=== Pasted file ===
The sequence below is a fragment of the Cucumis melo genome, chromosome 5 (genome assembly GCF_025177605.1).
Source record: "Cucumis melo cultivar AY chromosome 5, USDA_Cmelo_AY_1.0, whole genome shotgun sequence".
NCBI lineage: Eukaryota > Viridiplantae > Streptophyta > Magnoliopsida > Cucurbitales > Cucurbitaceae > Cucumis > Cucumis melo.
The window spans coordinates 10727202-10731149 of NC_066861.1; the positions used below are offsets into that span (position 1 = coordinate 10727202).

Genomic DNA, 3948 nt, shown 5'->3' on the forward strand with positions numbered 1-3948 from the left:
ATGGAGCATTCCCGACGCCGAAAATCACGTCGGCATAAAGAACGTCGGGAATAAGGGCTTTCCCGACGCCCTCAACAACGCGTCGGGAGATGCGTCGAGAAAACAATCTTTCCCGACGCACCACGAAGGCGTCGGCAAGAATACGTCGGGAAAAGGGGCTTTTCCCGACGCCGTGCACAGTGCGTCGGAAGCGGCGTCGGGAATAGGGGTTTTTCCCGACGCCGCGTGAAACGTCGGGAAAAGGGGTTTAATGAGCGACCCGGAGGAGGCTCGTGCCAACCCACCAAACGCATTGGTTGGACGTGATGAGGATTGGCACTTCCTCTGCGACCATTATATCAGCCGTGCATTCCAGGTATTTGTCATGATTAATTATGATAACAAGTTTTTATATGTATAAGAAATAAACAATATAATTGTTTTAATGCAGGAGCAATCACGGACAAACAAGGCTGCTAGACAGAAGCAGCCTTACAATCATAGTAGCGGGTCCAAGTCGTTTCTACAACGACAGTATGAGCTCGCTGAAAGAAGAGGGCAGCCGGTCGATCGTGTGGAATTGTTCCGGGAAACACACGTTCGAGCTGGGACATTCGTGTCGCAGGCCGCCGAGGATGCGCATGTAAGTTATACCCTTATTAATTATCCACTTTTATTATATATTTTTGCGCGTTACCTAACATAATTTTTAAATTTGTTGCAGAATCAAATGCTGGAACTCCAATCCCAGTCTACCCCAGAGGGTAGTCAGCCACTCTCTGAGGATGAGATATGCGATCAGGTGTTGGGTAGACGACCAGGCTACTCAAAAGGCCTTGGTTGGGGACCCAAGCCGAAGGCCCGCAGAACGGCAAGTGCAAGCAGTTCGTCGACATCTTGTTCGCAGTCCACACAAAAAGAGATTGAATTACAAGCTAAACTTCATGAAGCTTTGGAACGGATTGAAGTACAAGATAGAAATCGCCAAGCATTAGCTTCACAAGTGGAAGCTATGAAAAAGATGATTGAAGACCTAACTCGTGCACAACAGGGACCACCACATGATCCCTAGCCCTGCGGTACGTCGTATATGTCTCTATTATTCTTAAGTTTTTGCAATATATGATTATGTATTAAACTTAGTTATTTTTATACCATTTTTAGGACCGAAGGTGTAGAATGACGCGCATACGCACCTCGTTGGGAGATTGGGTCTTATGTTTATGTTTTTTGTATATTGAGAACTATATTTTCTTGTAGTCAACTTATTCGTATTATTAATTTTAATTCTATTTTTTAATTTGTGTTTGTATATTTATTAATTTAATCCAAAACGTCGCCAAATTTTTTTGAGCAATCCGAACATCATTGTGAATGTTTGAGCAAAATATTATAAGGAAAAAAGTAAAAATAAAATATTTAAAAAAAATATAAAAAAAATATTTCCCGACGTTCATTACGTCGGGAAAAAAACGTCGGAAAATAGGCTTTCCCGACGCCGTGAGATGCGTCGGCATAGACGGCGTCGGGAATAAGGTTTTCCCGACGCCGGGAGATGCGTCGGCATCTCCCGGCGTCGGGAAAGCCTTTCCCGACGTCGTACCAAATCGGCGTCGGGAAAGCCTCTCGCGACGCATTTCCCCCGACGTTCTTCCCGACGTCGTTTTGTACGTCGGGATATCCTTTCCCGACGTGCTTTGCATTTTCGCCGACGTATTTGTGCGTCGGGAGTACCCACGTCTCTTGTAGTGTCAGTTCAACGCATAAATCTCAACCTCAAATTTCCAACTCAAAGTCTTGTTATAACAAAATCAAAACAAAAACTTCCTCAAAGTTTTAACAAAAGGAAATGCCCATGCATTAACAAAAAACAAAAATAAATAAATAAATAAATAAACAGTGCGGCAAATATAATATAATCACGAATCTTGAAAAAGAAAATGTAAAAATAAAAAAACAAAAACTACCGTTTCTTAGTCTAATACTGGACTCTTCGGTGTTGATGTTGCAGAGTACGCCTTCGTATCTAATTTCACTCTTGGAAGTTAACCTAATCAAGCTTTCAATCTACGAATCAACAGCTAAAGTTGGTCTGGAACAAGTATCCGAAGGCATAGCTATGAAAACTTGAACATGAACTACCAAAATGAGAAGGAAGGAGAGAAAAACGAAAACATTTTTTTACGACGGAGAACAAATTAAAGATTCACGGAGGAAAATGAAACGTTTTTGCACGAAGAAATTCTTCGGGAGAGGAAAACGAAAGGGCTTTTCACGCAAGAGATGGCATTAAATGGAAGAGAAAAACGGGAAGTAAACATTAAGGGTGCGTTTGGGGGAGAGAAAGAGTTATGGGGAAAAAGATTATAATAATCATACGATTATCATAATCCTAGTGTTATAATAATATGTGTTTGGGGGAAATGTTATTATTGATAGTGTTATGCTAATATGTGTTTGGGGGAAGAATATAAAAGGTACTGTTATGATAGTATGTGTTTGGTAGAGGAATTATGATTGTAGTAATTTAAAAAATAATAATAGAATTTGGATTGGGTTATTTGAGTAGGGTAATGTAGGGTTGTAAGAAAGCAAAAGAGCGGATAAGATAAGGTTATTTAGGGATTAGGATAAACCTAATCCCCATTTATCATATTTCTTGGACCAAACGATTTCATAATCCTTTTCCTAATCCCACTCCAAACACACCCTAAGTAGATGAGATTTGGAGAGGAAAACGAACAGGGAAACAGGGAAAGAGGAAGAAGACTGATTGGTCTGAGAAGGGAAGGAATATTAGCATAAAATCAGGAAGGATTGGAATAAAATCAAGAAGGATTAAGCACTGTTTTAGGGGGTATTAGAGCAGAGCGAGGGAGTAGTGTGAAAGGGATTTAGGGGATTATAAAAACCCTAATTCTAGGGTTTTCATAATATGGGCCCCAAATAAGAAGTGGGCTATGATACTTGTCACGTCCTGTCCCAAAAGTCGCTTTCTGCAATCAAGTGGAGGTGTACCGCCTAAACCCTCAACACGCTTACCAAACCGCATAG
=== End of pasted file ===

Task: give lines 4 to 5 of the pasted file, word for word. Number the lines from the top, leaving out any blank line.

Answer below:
The window spans coordinates 10727202-10731149 of NC_066861.1; the positions used below are offsets into that span (position 1 = coordinate 10727202).

Genomic DNA, 3948 nt, shown 5'->3' on the forward strand with positions numbered 1-3948 from the left: